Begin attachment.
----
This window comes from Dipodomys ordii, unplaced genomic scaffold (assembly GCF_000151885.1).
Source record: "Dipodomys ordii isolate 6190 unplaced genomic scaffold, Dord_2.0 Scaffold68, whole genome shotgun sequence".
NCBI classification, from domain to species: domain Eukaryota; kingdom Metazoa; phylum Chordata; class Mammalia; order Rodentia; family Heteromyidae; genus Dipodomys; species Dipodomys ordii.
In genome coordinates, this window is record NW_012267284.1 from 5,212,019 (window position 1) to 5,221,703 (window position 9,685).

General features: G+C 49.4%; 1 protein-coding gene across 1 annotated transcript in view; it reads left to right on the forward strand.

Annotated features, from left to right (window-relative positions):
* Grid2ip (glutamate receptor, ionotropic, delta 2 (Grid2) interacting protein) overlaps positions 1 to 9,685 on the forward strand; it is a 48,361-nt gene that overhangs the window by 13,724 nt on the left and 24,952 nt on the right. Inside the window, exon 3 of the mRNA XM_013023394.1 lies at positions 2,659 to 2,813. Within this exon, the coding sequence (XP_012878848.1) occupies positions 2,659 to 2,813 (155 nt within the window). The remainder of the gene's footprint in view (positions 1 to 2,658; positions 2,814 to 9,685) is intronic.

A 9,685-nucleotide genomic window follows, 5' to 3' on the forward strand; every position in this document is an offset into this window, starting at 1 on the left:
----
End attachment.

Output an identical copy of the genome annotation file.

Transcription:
This window comes from Dipodomys ordii, unplaced genomic scaffold (assembly GCF_000151885.1).
Source record: "Dipodomys ordii isolate 6190 unplaced genomic scaffold, Dord_2.0 Scaffold68, whole genome shotgun sequence".
NCBI classification, from domain to species: domain Eukaryota; kingdom Metazoa; phylum Chordata; class Mammalia; order Rodentia; family Heteromyidae; genus Dipodomys; species Dipodomys ordii.
In genome coordinates, this window is record NW_012267284.1 from 5,212,019 (window position 1) to 5,221,703 (window position 9,685).

General features: G+C 49.4%; 1 protein-coding gene across 1 annotated transcript in view; it reads left to right on the forward strand.

Annotated features, from left to right (window-relative positions):
* Grid2ip (glutamate receptor, ionotropic, delta 2 (Grid2) interacting protein) overlaps positions 1 to 9,685 on the forward strand; it is a 48,361-nt gene that overhangs the window by 13,724 nt on the left and 24,952 nt on the right. Inside the window, exon 3 of the mRNA XM_013023394.1 lies at positions 2,659 to 2,813. Within this exon, the coding sequence (XP_012878848.1) occupies positions 2,659 to 2,813 (155 nt within the window). The remainder of the gene's footprint in view (positions 1 to 2,658; positions 2,814 to 9,685) is intronic.

A 9,685-nucleotide genomic window follows, 5' to 3' on the forward strand; every position in this document is an offset into this window, starting at 1 on the left: